Last week, our conflicted voter threatened to stay in bed on election day. But, shock! Horror! Just like a politician he changed his mind this week.
Standing in a queue to vote is a great South African tradition. No point getting Mark Shuttleworth busy on an app for laptop or phone so you can vote with a click or two – that would kill the thrill of waiting an hour to cast your vote.
The wait adds to the anticipation of the big moment when you will finally make your X – you know, that thing you’re doing “for Madiba”.
Standing in that queue, you have extra time, too, in which to replay your dilemmas about which party to vote for this time round. Will it be the Wasps, the Flies, even the Intestinal Bacteria?
And, of course, the queue’s a great place to get to know other South Africans. I didn’t chat to any of my fellow suburbanites on Wednesday, mostly because the voices in my head were making too much noise already. But I did do some close observation. How nice to see the aged and the infirm, the young and the trendy (though most were casually dressed), the sporty and the serious, all lined up ready to do their duty.
“Someone should do a coffee run,” said a voter nearby. “Yes,” said her companion, “and this afternoon we’ll do a wine run”.
Spirits were high. One group was comparing ID book photos. “Look, that’s me in 2000,” said one. “Doesn’t look like you at all,” said another. And a third: “Look at me in this pic. I’m thinking of dyeing my hair.”
Spirits went up even more when a young man from the IEC came down the queue, calling for pensioners – they, it seemed, would be entitled to jump the queue. Everyone with so much as one grey hair on their head leaped forward.
One passionate voter cried: “I’m not, but my nanny is!”
She flapped her ID book at the nanny standing behind her and clutching the child, who obviously had to come along for the ride. And, obviously too, nanny had to vote as well as madam, so she might as well carry Kiddy. I was just wondering why the nanny was still working as a childminder if she was a pensioner when the IEC guy generously waved all three to the head of the queue, lock, stock and Kiddy.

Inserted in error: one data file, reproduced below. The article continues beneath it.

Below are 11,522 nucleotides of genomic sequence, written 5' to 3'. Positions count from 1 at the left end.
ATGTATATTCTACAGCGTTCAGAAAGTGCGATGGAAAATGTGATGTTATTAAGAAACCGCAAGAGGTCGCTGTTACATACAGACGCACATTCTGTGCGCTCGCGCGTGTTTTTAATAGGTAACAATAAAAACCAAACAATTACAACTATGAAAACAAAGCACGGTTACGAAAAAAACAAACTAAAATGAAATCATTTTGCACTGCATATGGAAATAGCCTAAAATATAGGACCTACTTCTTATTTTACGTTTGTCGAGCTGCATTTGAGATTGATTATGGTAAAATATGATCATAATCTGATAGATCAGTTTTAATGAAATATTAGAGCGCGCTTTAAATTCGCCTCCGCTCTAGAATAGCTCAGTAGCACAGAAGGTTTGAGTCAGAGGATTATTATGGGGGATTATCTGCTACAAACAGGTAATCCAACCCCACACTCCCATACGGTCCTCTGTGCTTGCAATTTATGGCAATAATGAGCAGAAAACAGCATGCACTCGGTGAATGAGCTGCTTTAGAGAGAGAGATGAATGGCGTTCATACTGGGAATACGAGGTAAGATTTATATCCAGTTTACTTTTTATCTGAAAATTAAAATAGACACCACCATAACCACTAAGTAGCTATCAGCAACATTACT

I looked around. Five metres away, a man was monologuing cheerfully about his memories of voting in 1994. “Twenty years!” he enthused. ANC voter, I thought.
A man ahead of me was clearly planning to go straight to the gym after making his X, for he was attired in some shiny, new, tight-fitting fabrics and very expensive tackies, and he had that determined clench of the jaw that simply screams Virgin Active. He’ll vote DA.
I checked my phone for any last-minute messages from the political parties. None. Of course, over the past few weeks, the DA has SMSed everyone and their dog, about 400 times a day, so no excitement, even if they did send another plea. I was pleased, though, to get a solitary text message from the ANC the day before the vote, though it was all in capital letters, so I felt that it was shouting at me.
Probably not allowed to SMS on voting day, I thought, sternly considering the rules of elections. We were recently reminded of them, not a moment too soon, by some big colour ads in the newspapers. No selfies in the booth, for one. No laughing when Nomvula Mokonyane falls off her high heels while trying to squash her ballot into the cardboard box.
By the way, I once saw a picture of our esteemed Gauteng premier taking part in a miniskirt march against sexual harassment – but she wasn’t wearing a mini at all. Her big black skirt went right down to her knees! And that, I thought, is why we don’t trust politicians.
And I thought of it again as I perused the ballot form, in the voting booth at last. So many parties I’d never heard of. They didn’t even tell us they existed! Why can’t we, as a country, just get it down to a simple three or four parties? We’d save so much paper.
I nearly spoilt my ballot, not for Ronnie Kasserole’s sake, but because my hand was trembling and the pen was wavering. Then suddenly a great calm descended upon me, I saw everything with perfect clarity, and I was able to make a decision. Well, two decisions. Whew. What a relief.
And then I went back to bed.